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Considerations in the Transition to Summer Diets

The concentration of energy and nutrients in diets is proportional to an expected feed intake. So, in the absence of heat stress, dietary energy and nutrients may be diluted within the range of voluntary feed intake. This scenario allows the use of fibrous ingredients, mostly from co-products with a lower typical cost than standard cereal grains. The dilution of dietary energy and a larger feed intake also allows the dilution in amino acids. The result is a lower diet cost that maximizes feed intake.

During the winter season, environmental temperatures below the comfort zone will often increase feed intake to obtain extra energy and maintain body temperature. Additionally, co-products that are rich in fiber concentration will promote fermentation in the large intestine – releasing heat known as metabolic heat increment. This extra heat is efficiently released when pigs are in a thermoneutral environment. However, this is not the case during summer heat.

Summer heat commonly decreases voluntary feed intake, which in turn reduces the supply of energy and nutrients. The Swine NRC (2012) reports a loss of 10 to 30% in average daily feed intake when ambient temperature increased from about 66 to 88℉. In fact, one study estimates a drop of up to 80 grams in feed intake per each 1℃ increment in ambient temperature above the upper critical temperature (Le Dividich et al., 1998). In addition, coping with heat stress requires extra energy expenditure and a redirection of nutrients. Thus, the reformulation of diets to help pigs cope with the summer season is a common and necessary practice in the industry.

Perhaps the most important strategy to reformulate diets for the summer season is increasing the net energy supply by minimizing fiber fermentation and therefore reducing the metabolic heat increment. In practice, it means limiting the inclusion of fibrous co-products and increasing the energy supply of rapidly-available carbohydrates from cereal grains, as well as added fat. To put this in perspective, a typical finisher corn-SBM diet with 30% DDGS may have a concentration of neutral detergent fiber (NDF) of about 16% or more, depending on the DDGS composition. Reformulating the same diet without DDGS and using only corn and SBM instead, drops the NDF to about 9% without significant changes in the concentration of metabolizable energy (ME); however, the net energy (NE) concentration in the diet increases.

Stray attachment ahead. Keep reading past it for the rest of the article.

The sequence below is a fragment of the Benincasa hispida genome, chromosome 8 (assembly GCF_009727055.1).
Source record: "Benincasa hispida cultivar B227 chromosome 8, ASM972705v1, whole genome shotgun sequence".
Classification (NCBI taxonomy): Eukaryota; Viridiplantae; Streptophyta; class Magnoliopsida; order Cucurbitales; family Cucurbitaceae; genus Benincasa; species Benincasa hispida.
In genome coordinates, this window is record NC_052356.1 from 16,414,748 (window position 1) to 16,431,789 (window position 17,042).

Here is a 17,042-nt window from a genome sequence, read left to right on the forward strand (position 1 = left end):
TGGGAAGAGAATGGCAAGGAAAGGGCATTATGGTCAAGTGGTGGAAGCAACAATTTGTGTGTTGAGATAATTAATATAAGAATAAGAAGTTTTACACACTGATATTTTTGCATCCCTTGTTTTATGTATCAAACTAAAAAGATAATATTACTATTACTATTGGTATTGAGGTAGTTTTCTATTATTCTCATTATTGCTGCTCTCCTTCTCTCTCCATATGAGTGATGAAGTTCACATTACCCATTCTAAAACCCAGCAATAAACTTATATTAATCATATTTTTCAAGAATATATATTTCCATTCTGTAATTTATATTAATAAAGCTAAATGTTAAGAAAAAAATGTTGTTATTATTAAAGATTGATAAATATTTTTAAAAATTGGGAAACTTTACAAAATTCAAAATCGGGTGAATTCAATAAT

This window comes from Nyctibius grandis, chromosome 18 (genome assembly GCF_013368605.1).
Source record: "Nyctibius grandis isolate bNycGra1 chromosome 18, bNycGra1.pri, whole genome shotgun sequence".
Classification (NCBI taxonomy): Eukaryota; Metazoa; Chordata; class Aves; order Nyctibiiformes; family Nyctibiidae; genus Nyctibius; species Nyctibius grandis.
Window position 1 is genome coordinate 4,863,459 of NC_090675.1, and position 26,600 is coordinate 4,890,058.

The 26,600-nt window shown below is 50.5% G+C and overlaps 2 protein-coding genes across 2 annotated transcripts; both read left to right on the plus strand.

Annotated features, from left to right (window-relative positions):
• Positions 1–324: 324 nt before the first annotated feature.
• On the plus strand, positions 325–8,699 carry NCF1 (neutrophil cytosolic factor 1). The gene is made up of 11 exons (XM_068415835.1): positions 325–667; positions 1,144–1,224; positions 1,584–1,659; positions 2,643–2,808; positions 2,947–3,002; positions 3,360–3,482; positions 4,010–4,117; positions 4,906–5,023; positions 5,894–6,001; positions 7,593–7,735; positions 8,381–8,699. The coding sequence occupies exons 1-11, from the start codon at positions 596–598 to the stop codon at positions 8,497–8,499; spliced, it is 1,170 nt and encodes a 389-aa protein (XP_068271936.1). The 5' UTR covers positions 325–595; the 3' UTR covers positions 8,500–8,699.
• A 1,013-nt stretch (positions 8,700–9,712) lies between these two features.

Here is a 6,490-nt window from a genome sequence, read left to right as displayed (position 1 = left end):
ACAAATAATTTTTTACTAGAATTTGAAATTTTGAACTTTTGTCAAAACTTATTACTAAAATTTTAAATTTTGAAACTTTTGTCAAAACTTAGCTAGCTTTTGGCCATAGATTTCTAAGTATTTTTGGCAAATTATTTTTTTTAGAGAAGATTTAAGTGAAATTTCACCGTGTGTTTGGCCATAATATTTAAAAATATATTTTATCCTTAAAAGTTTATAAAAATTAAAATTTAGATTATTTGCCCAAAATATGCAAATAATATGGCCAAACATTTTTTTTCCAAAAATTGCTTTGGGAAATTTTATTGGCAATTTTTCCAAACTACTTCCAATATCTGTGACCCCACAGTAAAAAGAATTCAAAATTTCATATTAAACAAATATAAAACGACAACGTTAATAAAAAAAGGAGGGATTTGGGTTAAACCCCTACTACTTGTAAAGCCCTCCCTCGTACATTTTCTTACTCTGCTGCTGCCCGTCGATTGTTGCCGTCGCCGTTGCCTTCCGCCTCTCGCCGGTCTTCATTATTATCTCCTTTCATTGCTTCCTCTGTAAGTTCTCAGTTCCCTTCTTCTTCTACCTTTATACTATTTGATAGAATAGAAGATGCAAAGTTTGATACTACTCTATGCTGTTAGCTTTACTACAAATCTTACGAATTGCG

Added fat is also used to increase total energy concentration in the diet to compensate for reductions in feed intake. The Swine NRC (2012) reports that each 1% of added fat in the diet increases voluntary ME intake by 0.2 to 0.6% due to a reduced heat increment of fat compared to that of carbohydrates under thermoneutral conditions. The use of added fat in diets as a strategy to improve growth rates has been inconsistent due to several factors, such as age of pigs, fat quality and inclusion level. However, maintaining a constant lysine to energy ratio helps improve feed efficiency by reducing feed intake (Pettigrew and Moser, 1991). Rauw et al. (2017) reported no significant differences in pig performance under conditions of heat stress when pigs were fed diets with either 8.7 or 13.8% NDF, but maintained similar NE concentration by adding soybean oil. This strategy, however, must be carefully considered based on production objectives, space available at the farm and market conditions.

The supply of amino acids must be maintained along with the changes in dietary NE to ensure a proportional supply of nutrients and energy intake. Thus, a lysine to energy ratio is recommended (Swine NRC, 2012) when modifying dietary energy concentrations. Furthermore, the inclusion of crystalline amino acids should be considered to reduce extra protein and maximize dietary caloric efficiency.

Finally, dietary strategies to help pigs cope with heat stress should also consider the inclusion of chromium. Chromium plays an important role in the response to stressors, like reducing cortisol levels, as well as in the inflammatory response. In a controlled study, dietary supplementation with KemTRACE® Chromium (Kemin Industries) improved voluntary feed intake by 3.5% in pigs under thermoneutral conditions, and by 4% in pigs under heat stress conditions. The larger feed intake also improved growth rate and feed efficiency (Mayorga et al., 2019).

In conclusion, the summer is a period of challenge to the swine industry because of the heat stress that pigs may experience. Dietary solutions to help pigs cope with summer heat should be implemented, alongside management strategies that reduce the impact of heat stress.





Le Dividich et al. 1998. “Thermoregulation,” in Progress in Pig Science, eds J. Wiseman, M. A. Varley, J. P. Chadwick. Nottingham University Press.
Mayorga et al. 2019. Effects of dietary chromium propionate on growth performance, metabolism and immune biomarkers in heat-stressed finishing pigs. J. Anim. Sci. 97:1185-1197.
NRC. 2012. Nutrient requirements of swine. Natl. Acad. Press, Washington, DC.
Pettigrew and Mosser. 1991. “Fat in swine nutrition”, in Swine Nutrition, eds E. R. Miller, D. E. Ullrey, and A. J. Lewis. Butterworth-Heinemann.
Rauw et al. 2017. Effects of diets and genetics on growth performance of pigs in response to repeated exposure to heat stress. Frontier in Genetics.

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